It should come as no surprise to compliance teams that the management of Books and Records is in the regulatory spotlight. The U.S. Securities and Exchange Commission (SEC) recently charged several large Wall Street firms with widespread record keeping failures. The firms will be required to pay combined penalties of more than $1.1 billion, and also must make substantive improvements to their compliance policies and procedures around books and records.
Regulators have been emphasizing the importance of books and record keeping. The 2022 Report on FINRA’s Examination and Risk Monitoring Program includes a section on Books and Records, and appropriate recordkeeping and record retention is a consistent theme in the SEC’s 2022 Examination Priorities. And this priority on proper keeping of books and records has been a consistent regulatory focus year over year.
Shamanesh has noticed in her work with clients over the past few years that remote audits seem to lead to more time for questions and more requests for documentation from examiners. Many of these questions have revolved around the recordation of processes – not just what are compliance departments doing, but also where is it being done? How is it being done? And importantly, are you documenting all of the steps?
Outside Business Activities were also a key focus in FINRA’s 2022 report. Watch the on-demand webinar Understanding OBAs: Compliance Insight on Outside Business Activities to learn more.
She notes that regulators are looking for a formulaic approach in respect to documenting policies and procedures. And that gets to the heart of often one of the biggest challenges in compliance. It’s not that firms aren’t doing the right thing – it’s that they don’t always have the proof that they did the right thing.
Recently proposed SEC rules and amendments will require Registered Investment Advisers to increase the amount of documentation they keep around compliance reviews. According to Shamanesh, “What they are asking is to make sure that your disclosures are full and robust and to make sure you’re giving the right information to clients. Where compliance needs to be on target is to make sure you are appropriately documenting the processes, and that probably means having to amend your manuals and WSPs and to include some level of description about what you do. So, not just doing an annual review, but basically explaining in advance how you plan to do that. And once you do that you are obligated to stick with the process that you outlined.”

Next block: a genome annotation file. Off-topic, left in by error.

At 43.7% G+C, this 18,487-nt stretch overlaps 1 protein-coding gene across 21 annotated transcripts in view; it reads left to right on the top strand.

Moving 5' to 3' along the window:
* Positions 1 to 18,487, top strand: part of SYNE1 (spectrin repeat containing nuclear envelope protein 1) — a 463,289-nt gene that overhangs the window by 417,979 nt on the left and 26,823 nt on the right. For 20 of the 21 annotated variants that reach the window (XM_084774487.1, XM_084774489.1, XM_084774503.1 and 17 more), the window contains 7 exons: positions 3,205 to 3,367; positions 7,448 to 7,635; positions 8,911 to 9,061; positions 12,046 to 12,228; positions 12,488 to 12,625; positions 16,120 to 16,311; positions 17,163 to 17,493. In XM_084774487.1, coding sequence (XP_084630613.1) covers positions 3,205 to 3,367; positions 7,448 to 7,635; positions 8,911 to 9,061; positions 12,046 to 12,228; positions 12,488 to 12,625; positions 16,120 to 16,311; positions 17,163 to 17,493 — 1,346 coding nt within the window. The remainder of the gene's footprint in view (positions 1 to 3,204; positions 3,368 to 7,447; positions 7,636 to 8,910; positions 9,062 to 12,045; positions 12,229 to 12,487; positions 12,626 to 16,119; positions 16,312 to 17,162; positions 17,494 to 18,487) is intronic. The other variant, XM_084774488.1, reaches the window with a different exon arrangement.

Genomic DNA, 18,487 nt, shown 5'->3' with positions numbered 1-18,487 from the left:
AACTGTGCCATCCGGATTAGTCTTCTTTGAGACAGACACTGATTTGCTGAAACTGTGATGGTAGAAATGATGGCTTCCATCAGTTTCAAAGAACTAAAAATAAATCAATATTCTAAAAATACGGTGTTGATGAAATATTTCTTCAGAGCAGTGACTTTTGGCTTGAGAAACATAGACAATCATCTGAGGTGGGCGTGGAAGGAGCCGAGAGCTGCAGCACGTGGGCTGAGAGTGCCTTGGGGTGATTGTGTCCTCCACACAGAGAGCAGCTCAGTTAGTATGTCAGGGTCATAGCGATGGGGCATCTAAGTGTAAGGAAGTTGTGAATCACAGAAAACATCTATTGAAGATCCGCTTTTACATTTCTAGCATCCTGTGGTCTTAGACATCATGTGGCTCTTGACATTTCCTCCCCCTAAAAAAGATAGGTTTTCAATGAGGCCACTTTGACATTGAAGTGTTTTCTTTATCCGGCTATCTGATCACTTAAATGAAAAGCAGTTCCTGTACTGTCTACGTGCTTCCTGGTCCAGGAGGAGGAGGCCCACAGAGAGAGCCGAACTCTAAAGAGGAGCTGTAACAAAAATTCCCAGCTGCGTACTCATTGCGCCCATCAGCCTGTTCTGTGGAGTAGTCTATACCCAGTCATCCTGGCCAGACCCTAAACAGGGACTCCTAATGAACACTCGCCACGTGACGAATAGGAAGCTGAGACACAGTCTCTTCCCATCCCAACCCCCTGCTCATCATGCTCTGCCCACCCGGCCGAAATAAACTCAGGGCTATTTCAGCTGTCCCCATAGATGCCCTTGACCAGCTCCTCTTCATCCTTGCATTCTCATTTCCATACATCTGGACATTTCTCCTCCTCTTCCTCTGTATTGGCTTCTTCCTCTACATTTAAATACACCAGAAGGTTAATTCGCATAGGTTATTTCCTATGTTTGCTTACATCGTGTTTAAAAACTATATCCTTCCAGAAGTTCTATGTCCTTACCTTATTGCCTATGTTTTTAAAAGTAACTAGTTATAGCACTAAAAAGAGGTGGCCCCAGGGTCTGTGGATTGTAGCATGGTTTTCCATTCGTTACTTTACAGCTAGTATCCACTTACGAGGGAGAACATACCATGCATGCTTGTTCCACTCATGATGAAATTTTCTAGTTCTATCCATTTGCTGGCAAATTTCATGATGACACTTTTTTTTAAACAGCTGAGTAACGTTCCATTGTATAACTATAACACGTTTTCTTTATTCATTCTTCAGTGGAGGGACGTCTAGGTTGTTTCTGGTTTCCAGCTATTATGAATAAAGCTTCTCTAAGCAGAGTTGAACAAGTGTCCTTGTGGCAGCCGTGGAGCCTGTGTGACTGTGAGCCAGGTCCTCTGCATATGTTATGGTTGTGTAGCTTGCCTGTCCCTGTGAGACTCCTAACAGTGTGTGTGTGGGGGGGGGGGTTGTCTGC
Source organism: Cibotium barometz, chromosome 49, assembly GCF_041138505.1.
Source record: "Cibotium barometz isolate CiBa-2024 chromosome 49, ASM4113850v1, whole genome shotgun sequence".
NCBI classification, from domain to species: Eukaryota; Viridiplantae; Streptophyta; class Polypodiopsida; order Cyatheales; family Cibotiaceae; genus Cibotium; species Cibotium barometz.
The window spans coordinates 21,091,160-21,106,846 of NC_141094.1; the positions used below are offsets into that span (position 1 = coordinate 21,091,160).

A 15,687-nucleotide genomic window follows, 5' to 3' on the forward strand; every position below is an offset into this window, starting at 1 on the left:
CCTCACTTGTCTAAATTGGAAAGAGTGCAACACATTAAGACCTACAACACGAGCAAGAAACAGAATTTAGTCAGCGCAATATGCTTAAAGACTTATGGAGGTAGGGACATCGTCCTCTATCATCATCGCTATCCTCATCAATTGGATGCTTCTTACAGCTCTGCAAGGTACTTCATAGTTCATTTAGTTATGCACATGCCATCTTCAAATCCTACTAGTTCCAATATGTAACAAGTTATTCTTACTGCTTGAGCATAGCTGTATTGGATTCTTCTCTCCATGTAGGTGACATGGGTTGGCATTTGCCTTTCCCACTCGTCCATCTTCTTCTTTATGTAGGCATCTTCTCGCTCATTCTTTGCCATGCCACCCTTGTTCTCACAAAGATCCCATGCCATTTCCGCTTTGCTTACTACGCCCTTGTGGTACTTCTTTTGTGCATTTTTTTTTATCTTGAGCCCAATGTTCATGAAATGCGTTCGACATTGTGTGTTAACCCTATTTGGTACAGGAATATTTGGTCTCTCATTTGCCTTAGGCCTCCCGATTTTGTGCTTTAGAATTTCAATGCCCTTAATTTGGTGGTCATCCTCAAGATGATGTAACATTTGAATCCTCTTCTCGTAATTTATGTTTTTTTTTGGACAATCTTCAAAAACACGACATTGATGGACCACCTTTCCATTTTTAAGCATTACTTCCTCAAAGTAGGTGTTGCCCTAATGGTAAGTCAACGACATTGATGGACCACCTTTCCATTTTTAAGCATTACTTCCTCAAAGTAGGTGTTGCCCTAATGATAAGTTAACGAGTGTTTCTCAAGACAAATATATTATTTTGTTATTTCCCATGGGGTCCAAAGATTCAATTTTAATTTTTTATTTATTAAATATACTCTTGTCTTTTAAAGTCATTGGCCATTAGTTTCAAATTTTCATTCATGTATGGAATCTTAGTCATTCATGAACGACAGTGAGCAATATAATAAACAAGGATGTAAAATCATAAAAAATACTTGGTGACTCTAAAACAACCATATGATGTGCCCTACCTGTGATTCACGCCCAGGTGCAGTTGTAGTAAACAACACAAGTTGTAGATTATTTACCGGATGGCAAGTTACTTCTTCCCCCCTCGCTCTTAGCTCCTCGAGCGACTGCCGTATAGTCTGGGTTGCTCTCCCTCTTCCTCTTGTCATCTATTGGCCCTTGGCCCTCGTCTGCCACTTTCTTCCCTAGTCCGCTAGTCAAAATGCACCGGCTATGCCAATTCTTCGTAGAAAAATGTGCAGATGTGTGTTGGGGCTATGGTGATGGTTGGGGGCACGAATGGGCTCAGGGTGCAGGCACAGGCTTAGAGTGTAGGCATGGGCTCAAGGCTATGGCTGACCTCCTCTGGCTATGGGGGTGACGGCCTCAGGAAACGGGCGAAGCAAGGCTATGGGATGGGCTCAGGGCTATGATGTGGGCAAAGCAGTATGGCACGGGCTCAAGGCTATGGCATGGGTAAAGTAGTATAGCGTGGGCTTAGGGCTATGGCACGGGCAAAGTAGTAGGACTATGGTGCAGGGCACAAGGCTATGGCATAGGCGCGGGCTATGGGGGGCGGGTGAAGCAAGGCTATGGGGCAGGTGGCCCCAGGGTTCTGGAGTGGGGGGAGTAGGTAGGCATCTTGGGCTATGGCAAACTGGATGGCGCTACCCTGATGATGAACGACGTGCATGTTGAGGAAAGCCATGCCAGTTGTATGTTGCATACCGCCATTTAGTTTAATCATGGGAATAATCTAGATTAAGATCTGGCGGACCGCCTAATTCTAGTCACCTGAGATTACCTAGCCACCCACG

Shahmanesh has seen that many firms do annual reviews rather robustly, but often with a level of inconsistency, inventing a new way to do them every year. In these situations it’s not that the process is necessarily bad, but that firms are continually reinventing the wheel. Regulators would prefer that a thought-out process that anticipates the risks to your business is determined in advance, clearly documented, and then followed during the annual review.
Shahmanesh has also noticed, especially with private equity firms, that regulators have been taking a deep dive on fees and due diligence. And again, it’s not that examiners think firms have not been doing appropriate due diligence, just that they have not been documenting it sufficiently. Shamanesh recommends keeping better books and records not just of the quarterly statements, but also of the backups for the quarterly statements. For example, if a report quotes Bloomberg, compliance should be able to show regulators where they pulled the data from. She notes that firms have always been advised to do this, but these new regulations really drive the need for compliance to think about it more formulaically.
The new regulations are much easier to manage with technology according to Shamanesh. Electronic systems can make difference in properly keeping books and records—and being able to provide proof of compliance to regulators. She finds that many firms have compliance technology in place to manage attestations, disclosures and approvals around conflicts like personal trading and outside business activities. She recommends that now’s the time to revisit how compliance departments are using that technology to properly maintain books and records, reminding firms that their electronic system can also keep their manual and all of their policies in one place. Shamanesh recommends getting a compliance system if a firm doesn’t already have one, and if they do to make sure that they are using the functionality in the system to the best of its capabilities. If a firm isn’t sure if they are using their system to its full extent, she advises a call to their support team can help them start to better understand the functionality available to them. Read about optimizing the software selection process for the best outcome.
Watch the on-demand webinar Books and Records in the Regulatory Spotlight featuring Jane Shamanesh from Adherence LLC.
And if you’d like to have a conversation about how MyComplianceOffice can help you manage books and records and provide proof of compliance, contact us today for a demo.